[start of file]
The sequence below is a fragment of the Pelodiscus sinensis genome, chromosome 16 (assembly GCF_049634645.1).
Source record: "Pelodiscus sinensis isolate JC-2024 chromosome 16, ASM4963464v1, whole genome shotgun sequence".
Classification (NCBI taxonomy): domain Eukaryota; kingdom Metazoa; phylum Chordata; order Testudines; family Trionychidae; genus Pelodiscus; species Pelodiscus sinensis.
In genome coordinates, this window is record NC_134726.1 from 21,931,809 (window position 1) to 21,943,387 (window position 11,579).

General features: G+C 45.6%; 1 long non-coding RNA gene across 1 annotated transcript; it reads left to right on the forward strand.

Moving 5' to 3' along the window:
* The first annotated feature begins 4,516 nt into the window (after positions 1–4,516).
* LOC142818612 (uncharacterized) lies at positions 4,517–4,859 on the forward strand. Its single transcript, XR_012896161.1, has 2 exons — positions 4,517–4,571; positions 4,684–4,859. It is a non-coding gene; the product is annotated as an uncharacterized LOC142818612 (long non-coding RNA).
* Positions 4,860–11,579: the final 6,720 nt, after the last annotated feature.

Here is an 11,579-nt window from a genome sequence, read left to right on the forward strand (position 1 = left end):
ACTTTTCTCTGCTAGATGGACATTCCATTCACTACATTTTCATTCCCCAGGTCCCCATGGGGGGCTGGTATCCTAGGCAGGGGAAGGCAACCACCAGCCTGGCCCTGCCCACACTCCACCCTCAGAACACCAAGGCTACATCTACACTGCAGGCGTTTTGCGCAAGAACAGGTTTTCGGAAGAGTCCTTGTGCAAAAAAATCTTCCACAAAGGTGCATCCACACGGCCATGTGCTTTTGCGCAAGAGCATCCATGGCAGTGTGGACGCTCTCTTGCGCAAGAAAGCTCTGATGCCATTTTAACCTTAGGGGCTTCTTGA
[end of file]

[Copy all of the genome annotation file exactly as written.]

The sequence below is a fragment of the Pelodiscus sinensis genome, chromosome 16 (assembly GCF_049634645.1).
Source record: "Pelodiscus sinensis isolate JC-2024 chromosome 16, ASM4963464v1, whole genome shotgun sequence".
Classification (NCBI taxonomy): domain Eukaryota; kingdom Metazoa; phylum Chordata; order Testudines; family Trionychidae; genus Pelodiscus; species Pelodiscus sinensis.
In genome coordinates, this window is record NC_134726.1 from 21,931,809 (window position 1) to 21,943,387 (window position 11,579).

General features: G+C 45.6%; 1 long non-coding RNA gene across 1 annotated transcript; it reads left to right on the forward strand.

Moving 5' to 3' along the window:
* The first annotated feature begins 4,516 nt into the window (after positions 1–4,516).
* LOC142818612 (uncharacterized) lies at positions 4,517–4,859 on the forward strand. Its single transcript, XR_012896161.1, has 2 exons — positions 4,517–4,571; positions 4,684–4,859. It is a non-coding gene; the product is annotated as an uncharacterized LOC142818612 (long non-coding RNA).
* Positions 4,860–11,579: the final 6,720 nt, after the last annotated feature.

Here is an 11,579-nt window from a genome sequence, read left to right on the forward strand (position 1 = left end):
ACTTTTCTCTGCTAGATGGACATTCCATTCACTACATTTTCATTCCCCAGGTCCCCATGGGGGGCTGGTATCCTAGGCAGGGGAAGGCAACCACCAGCCTGGCCCTGCCCACACTCCACCCTCAGAACACCAAGGCTACATCTACACTGCAGGCGTTTTGCGCAAGAACAGGTTTTCGGAAGAGTCCTTGTGCAAAAAAATCTTCCACAAAGGTGCATCCACACGGCCATGTGCTTTTGCGCAAGAGCATCCATGGCAGTGTGGACGCTCTCTTGCGCAAGAAAGCTCTGATGCCATTTTAACCTTAGGGGCTTCTTGA